Prepare for a surprise on the effectiveness of renewable energy incentives, specifically the California Solar Incentive.
While many hail the California Solar Incentive (CSI) as an overwhelming success, a new study finds that using the same amount of money in a carefully optimized program to provide systems to low-income households at little or no cost would have done more to stimulate the adoption of rooftop solar systems than the incentive-based approach that the initiative used.
A study conducted by researchers from Vanderbilt University used an advanced method called “data-driven agent-based modeling.” The study was performed by doctoral student Haifeng Zhang and Assistant Professor of Computer Science Yevgeniy Vorobeychik at Vanderbilt University in collaboration with Joshua Letchford and Kiran Lakkaraju at Sandia National Laboratories.
This $2.2 billion program, launched in 2007, has been touted as one of this country’s most aggressive incentive programs targeting the installation of rooftop solar electric panels for homes and businesses. CSI has provided a per-watt rebate for installing residential and commercial photovoltaic systems.
CSI is overseen by the California Public Utilities Commission (CPUC). It provides incentives for solar system installations to customers of the state’s three investor-owned utilities, including Pacific Gas and Electric Company (PG&E), Southern California Edison (SCE), and San Diego Gas and Electric (SDG&E). Incentives include upfront money for solar systems installed on existing residential homes, as well as existing and new commercial, industrial, government, non-profit, and agricultural properties within the service territories of the IOUs.
Advocates state the California solar industry has experienced double-digit growth during this period, installing more than 245,000 systems capable of producing 2,365 megawatts of electricity. Here’s the rub to these numbers, however, states the Vanderbilt research team. There is a problem with assessing the success of programs like CSI because you need to compare them with what would have happened in the same world without the incentives.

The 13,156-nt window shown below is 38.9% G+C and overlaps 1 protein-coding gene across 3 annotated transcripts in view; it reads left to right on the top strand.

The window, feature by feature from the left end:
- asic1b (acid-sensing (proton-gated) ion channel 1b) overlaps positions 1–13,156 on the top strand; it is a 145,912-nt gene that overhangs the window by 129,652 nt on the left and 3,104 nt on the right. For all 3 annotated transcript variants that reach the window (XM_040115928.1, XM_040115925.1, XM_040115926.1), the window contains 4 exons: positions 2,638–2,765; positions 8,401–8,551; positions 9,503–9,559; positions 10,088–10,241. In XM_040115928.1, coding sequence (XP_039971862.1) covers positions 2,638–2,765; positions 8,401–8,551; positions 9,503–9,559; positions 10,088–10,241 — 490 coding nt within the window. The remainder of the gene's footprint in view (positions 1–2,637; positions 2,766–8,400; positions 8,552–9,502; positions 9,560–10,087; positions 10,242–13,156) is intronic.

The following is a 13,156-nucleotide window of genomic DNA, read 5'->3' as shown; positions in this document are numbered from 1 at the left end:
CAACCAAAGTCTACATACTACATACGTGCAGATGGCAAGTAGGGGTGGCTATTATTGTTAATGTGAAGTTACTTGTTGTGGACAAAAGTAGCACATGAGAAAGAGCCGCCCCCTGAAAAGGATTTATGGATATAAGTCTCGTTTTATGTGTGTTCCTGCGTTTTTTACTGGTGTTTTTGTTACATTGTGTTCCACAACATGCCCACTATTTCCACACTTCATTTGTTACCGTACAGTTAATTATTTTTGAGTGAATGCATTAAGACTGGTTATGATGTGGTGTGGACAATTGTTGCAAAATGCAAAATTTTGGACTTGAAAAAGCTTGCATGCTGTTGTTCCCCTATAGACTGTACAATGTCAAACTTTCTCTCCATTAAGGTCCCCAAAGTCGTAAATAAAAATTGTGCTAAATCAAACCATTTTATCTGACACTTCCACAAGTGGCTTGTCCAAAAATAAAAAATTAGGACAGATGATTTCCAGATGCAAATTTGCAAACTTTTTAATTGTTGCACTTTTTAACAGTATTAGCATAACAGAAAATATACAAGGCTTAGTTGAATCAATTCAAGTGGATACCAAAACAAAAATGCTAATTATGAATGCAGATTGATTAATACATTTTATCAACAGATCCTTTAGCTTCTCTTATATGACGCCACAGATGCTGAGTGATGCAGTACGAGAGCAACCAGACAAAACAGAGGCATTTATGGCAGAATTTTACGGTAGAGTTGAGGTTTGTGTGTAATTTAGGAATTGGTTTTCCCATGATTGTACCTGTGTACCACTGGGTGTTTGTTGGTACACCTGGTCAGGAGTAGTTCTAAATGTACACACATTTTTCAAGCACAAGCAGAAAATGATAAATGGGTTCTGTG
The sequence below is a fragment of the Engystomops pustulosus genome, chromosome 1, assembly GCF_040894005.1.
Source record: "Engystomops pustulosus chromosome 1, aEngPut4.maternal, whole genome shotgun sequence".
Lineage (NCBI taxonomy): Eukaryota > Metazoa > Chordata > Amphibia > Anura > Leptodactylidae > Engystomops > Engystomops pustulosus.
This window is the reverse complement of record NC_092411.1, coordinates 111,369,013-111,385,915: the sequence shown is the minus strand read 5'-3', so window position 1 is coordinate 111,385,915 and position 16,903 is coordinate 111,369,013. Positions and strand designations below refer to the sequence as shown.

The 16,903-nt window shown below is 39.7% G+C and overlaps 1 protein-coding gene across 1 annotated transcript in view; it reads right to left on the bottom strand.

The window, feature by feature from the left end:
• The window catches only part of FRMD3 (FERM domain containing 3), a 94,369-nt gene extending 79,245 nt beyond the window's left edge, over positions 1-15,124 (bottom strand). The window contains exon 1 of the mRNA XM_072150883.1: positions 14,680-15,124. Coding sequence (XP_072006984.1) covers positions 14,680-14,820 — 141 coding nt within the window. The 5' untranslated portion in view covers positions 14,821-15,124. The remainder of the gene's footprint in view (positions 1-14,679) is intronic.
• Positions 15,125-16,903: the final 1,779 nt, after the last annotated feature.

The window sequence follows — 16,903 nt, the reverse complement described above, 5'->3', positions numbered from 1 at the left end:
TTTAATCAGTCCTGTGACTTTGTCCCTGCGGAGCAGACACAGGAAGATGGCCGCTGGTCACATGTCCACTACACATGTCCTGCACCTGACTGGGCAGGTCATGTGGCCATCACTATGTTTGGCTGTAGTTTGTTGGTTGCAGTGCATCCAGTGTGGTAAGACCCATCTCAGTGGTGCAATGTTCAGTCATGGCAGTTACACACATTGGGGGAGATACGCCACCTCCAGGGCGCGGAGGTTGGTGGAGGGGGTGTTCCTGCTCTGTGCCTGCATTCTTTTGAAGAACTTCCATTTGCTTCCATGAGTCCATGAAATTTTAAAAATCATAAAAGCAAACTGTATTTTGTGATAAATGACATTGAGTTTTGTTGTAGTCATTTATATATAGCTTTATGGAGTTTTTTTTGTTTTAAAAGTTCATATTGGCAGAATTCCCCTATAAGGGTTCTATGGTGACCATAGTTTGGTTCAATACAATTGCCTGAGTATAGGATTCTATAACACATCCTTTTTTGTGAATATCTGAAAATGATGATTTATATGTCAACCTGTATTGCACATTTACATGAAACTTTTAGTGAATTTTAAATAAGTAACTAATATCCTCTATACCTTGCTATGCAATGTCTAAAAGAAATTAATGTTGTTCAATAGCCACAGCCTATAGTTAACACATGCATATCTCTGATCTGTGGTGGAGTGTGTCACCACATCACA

“The problem with assessing the success of programs like CSI is that you need to compare them with what would have happened in the same world without the incentives,” said Yevgeniy Vorobeychik in a statement. Since such a comparison isn’t impossible, Vorobeychik used data-driven agent-based modeling methodology, a technique that analyzes the data and makes predictions on how it would behave under different circumstances.
Here is how the research was undertaken. The research team used CSI data on rooftop solar installations from May 2007 to April 2013 in San Diego County for their analysis. This included detailed information on 8,500 projects, including system size, reported cost, incentive amount, whether the system was purchased or leased, installation date, location and acreage of the lot and size of the home. A model then determined the effects economic benefit and peer influence would have on an individual’s decision to install a rooftop solar system.
Here comes the surprise from the research. In testing the effectiveness of financial subsidies on the market, the researchers looked at a range of incentives from zero to eight times the actual the level and were “surprised to find very little difference in adoption rates between no subsidy and the actual subsidy.”
“Despite the fact that policy makers have paid overwhelming attention to increasing the economic benefits by reducing costs to get people to adopt solar technology, our analysis indicates that this has much less effect than generally perceived,” said Vorobeychik. “That is what the data is telling us.”
The researchers point to the increased use of solar leasing as one possible factor for this discrepancy, an attractive alternative to traditional out-of-pocket investment. In recent years, however, installers began offering attractive leasing packages that have become increasingly popular. When systems are leased it is the installers who receive the rebates and, according to the data, they have not been passing the incentive along to the homeowners.
For those interested in calculating incentives, go to the EPBB Calculator homepage. The calculator provides an estimated CSI system size and incentive amount of a solar electric system.
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